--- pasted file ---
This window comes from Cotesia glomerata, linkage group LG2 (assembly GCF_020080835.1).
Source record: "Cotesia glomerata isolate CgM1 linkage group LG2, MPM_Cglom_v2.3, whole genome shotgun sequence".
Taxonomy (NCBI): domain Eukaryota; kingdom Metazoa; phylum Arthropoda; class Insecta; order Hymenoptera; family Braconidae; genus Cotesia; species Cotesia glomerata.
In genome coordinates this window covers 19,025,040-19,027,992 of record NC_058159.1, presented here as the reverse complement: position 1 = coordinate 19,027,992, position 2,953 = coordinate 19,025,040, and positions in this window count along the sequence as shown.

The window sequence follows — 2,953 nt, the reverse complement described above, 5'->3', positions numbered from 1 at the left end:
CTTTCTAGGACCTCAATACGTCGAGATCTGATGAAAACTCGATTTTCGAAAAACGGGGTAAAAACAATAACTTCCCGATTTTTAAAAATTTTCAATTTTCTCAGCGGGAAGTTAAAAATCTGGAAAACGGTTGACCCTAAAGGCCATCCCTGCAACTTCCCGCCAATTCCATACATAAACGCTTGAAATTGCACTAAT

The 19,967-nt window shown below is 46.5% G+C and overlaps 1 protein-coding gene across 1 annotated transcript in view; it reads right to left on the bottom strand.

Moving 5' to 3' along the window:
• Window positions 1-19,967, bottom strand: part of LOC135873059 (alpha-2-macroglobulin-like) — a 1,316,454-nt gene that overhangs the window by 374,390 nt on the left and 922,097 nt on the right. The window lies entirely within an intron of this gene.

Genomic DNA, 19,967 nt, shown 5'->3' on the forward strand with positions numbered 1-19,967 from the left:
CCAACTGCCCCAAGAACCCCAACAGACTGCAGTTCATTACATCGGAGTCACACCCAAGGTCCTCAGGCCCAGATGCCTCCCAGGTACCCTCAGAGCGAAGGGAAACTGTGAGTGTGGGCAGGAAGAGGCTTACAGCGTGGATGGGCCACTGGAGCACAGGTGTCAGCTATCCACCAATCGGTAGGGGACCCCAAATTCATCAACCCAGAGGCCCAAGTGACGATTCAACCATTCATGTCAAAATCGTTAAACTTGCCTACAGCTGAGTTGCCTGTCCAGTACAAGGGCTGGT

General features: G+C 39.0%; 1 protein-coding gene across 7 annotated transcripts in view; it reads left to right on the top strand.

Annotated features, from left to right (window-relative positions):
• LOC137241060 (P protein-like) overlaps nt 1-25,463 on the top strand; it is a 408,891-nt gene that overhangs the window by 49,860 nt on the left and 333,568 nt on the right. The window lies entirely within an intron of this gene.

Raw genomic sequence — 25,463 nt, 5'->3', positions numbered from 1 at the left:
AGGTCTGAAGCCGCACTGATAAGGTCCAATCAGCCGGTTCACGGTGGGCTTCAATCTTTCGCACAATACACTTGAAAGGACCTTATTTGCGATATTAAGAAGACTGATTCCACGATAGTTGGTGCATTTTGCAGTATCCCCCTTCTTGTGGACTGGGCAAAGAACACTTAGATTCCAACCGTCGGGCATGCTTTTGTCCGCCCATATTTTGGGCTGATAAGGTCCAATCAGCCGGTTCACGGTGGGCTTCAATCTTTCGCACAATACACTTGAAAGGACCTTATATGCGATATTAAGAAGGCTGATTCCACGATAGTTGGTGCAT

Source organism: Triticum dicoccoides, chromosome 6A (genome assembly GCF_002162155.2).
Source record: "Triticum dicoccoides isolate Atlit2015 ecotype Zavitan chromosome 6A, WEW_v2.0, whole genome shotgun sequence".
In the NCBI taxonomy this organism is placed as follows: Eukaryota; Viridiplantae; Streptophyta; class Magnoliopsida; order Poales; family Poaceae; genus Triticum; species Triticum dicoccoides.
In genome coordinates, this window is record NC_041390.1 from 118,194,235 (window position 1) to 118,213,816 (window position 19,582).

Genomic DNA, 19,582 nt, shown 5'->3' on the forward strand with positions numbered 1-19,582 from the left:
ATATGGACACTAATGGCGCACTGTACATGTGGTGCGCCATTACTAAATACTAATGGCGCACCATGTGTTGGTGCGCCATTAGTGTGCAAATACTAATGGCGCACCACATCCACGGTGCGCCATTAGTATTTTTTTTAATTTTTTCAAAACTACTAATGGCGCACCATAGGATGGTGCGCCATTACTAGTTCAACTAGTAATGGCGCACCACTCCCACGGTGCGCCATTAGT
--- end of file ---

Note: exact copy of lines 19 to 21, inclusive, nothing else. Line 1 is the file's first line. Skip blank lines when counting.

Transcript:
In the NCBI taxonomy this organism is placed as follows: Eukaryota; Viridiplantae; Streptophyta; class Magnoliopsida; order Poales; family Poaceae; genus Triticum; species Triticum dicoccoides.
In genome coordinates, this window is record NC_041390.1 from 118,194,235 (window position 1) to 118,213,816 (window position 19,582).

Genomic DNA, 19,582 nt, shown 5'->3' on the forward strand with positions numbered 1-19,582 from the left: